In my 20 plus years of experience in the insurance field, one of the most common questions that comes my way is, “How much life insurance do I buy?”
It is one of the most common questions in insurance circles, and has one of the most complicated answers, too. I was even recently quizzed about it by Kimberly Lankford, the Contributing Editor at Kiplinger.
A life insurance policy, in essence, is a replacement of your income (so if you were to suffer from an untimely death, your family is not adversely affected in terms of finances).
In terms of the spectrum of coverage, life insurance has to be able to pay for all these things:
If you’ve taken out a loan or mortgage, your life insurance policy has to have enough coverage so that all that debt can be paid and some payout is still left for the benefit of your dependents.
Considerations to make in terms of future expenses that need to be covered by life insurance must include the likes of estate taxes and funeral expenses that will be incurred at the time of your demise.
• The Future
You can’t anticipate every need that your dependents will have in the future, but there are a few definite ones such as education. If you have children, anticipate how much money they will need to complete their education. You don’t have to consider inflation, but make sure ‘college expenses’ also feature in your reckoning, if further studies have featured in your plans for your child’s (or children’s) education.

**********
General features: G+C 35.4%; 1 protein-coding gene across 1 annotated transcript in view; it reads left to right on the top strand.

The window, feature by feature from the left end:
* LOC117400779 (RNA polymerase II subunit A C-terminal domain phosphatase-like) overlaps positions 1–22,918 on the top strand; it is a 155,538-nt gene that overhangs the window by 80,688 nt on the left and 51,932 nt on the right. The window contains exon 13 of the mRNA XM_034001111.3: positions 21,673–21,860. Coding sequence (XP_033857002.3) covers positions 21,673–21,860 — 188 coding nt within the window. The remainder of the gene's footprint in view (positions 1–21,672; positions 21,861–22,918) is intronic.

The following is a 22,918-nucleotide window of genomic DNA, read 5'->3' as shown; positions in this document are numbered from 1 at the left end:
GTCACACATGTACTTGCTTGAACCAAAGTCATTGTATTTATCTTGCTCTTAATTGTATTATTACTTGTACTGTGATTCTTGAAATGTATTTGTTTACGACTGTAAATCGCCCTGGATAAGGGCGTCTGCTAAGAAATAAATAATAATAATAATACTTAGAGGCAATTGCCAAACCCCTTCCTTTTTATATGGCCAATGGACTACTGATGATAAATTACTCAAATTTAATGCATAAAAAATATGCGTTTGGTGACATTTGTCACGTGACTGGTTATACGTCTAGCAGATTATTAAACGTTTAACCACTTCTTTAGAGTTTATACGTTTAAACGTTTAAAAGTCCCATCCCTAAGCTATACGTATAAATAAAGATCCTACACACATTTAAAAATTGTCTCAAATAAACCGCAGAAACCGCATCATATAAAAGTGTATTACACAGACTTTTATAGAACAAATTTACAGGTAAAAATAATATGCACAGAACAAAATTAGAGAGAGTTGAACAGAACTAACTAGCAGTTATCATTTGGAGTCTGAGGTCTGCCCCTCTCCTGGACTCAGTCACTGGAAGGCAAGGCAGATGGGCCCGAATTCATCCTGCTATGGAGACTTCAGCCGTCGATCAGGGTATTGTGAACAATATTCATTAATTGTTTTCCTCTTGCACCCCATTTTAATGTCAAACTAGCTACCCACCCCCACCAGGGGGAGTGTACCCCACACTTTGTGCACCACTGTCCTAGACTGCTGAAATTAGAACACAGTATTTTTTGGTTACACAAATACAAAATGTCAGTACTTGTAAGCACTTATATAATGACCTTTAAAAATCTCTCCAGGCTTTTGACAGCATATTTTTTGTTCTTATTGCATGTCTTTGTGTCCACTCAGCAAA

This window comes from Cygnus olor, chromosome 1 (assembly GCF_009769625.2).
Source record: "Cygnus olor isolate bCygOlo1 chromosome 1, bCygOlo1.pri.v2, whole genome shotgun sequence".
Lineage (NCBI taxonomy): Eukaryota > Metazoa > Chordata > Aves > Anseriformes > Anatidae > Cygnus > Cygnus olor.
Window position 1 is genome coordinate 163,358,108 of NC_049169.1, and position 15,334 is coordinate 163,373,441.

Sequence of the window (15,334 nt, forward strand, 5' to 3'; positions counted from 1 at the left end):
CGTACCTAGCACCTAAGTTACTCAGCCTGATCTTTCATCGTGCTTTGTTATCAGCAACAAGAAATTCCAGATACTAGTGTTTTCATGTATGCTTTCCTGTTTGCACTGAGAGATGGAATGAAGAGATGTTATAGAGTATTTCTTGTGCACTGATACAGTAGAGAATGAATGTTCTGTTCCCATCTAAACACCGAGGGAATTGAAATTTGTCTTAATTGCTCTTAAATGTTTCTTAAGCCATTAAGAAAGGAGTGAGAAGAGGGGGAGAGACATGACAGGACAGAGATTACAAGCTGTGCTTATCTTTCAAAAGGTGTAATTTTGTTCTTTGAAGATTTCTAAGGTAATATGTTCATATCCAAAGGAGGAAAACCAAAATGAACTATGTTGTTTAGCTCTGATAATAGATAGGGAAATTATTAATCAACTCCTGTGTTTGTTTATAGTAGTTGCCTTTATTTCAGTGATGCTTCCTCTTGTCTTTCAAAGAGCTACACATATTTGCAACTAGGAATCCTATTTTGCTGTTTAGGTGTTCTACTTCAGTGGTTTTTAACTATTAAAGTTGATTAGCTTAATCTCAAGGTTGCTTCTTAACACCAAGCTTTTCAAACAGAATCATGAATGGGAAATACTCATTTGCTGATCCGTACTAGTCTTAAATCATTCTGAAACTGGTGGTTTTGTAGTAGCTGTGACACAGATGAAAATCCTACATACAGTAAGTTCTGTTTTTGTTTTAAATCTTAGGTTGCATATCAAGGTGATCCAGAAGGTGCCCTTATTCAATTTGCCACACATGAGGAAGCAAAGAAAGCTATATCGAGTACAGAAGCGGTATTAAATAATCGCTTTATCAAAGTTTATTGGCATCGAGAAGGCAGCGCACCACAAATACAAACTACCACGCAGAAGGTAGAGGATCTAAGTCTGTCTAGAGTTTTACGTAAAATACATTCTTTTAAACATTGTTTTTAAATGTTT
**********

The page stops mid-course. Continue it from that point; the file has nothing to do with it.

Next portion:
• Income Replacement
Your final consideration should be income replacement. Since your family depends on you to bring home the bacon, you need to make sure they’re covered for a decent period of time in the future, even if you depart. An easy way to calculate this figure is to take your current pre-tax remuneration, and multiply it by 10. So if you earn $60,000 annually, then you should set aside $600,000 to replace your income.
In summation, your insurance policy’s value should be equal to the amount of debt you have, expenses that will be incurred at the time of your death, education costs for your children where applicable, and income replacement.
So, the equation is:
Debt + expenses+ education + (annual salary x 10) = insurance policy value
If the figure you get reaches a million or beyond, that’s normal for someone with a robust pay package. As I mentioned in my interview with Kiplinger – for 20 years of term life insurance coverage amounting to $1 million, a 30 year old man would have to pay $421 annually, while a woman of the same age would pay premiums of $354. Not much of a financial outlay when your loved ones’ futures are at stake, wouldn’t you agree?